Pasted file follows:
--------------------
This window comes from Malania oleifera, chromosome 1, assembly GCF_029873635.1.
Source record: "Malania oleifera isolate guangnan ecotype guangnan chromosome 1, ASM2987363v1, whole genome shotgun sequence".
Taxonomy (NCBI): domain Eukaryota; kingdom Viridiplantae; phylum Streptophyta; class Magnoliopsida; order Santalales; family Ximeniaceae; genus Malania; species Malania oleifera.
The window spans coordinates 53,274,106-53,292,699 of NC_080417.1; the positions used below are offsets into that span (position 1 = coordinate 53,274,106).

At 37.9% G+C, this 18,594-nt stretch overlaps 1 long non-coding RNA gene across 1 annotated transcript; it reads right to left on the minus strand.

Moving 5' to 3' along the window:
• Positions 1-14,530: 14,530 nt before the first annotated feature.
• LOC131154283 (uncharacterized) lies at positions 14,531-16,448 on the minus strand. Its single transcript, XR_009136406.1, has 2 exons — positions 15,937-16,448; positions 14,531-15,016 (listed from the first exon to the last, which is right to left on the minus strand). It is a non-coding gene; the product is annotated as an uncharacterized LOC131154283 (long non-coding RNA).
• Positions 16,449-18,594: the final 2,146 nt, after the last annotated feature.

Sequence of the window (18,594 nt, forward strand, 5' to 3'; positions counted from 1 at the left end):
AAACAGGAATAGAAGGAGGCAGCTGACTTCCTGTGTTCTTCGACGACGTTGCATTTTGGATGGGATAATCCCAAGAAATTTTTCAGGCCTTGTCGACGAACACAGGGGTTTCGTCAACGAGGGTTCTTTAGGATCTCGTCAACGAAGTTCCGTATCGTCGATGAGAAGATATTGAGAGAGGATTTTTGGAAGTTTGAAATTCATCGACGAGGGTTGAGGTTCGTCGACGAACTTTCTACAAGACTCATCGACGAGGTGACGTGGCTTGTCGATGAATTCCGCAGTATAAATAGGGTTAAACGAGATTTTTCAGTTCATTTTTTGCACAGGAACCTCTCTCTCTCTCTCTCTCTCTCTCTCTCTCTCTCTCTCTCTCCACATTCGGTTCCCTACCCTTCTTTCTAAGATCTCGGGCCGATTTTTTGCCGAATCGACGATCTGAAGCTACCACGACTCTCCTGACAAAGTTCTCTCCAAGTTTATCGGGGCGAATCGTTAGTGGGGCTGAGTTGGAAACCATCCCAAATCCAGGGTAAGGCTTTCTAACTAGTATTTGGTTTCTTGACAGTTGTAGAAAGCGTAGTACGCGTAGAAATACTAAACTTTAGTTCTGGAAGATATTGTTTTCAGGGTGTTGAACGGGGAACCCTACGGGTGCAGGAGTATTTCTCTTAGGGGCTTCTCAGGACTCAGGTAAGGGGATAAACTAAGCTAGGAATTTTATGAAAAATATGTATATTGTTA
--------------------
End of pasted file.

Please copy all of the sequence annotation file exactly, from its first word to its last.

This window comes from Malania oleifera, chromosome 1, assembly GCF_029873635.1.
Source record: "Malania oleifera isolate guangnan ecotype guangnan chromosome 1, ASM2987363v1, whole genome shotgun sequence".
Taxonomy (NCBI): domain Eukaryota; kingdom Viridiplantae; phylum Streptophyta; class Magnoliopsida; order Santalales; family Ximeniaceae; genus Malania; species Malania oleifera.
The window spans coordinates 53,274,106-53,292,699 of NC_080417.1; the positions used below are offsets into that span (position 1 = coordinate 53,274,106).

At 37.9% G+C, this 18,594-nt stretch overlaps 1 long non-coding RNA gene across 1 annotated transcript; it reads right to left on the minus strand.

Moving 5' to 3' along the window:
• Positions 1-14,530: 14,530 nt before the first annotated feature.
• LOC131154283 (uncharacterized) lies at positions 14,531-16,448 on the minus strand. Its single transcript, XR_009136406.1, has 2 exons — positions 15,937-16,448; positions 14,531-15,016 (listed from the first exon to the last, which is right to left on the minus strand). It is a non-coding gene; the product is annotated as an uncharacterized LOC131154283 (long non-coding RNA).
• Positions 16,449-18,594: the final 2,146 nt, after the last annotated feature.

Sequence of the window (18,594 nt, forward strand, 5' to 3'; positions counted from 1 at the left end):
AAACAGGAATAGAAGGAGGCAGCTGACTTCCTGTGTTCTTCGACGACGTTGCATTTTGGATGGGATAATCCCAAGAAATTTTTCAGGCCTTGTCGACGAACACAGGGGTTTCGTCAACGAGGGTTCTTTAGGATCTCGTCAACGAAGTTCCGTATCGTCGATGAGAAGATATTGAGAGAGGATTTTTGGAAGTTTGAAATTCATCGACGAGGGTTGAGGTTCGTCGACGAACTTTCTACAAGACTCATCGACGAGGTGACGTGGCTTGTCGATGAATTCCGCAGTATAAATAGGGTTAAACGAGATTTTTCAGTTCATTTTTTGCACAGGAACCTCTCTCTCTCTCTCTCTCTCTCTCTCTCTCTCTCTCTCTCTCCACATTCGGTTCCCTACCCTTCTTTCTAAGATCTCGGGCCGATTTTTTGCCGAATCGACGATCTGAAGCTACCACGACTCTCCTGACAAAGTTCTCTCCAAGTTTATCGGGGCGAATCGTTAGTGGGGCTGAGTTGGAAACCATCCCAAATCCAGGGTAAGGCTTTCTAACTAGTATTTGGTTTCTTGACAGTTGTAGAAAGCGTAGTACGCGTAGAAATACTAAACTTTAGTTCTGGAAGATATTGTTTTCAGGGTGTTGAACGGGGAACCCTACGGGTGCAGGAGTATTTCTCTTAGGGGCTTCTCAGGACTCAGGTAAGGGGATAAACTAAGCTAGGAATTTTATGAAAAATATGTATATTGTTA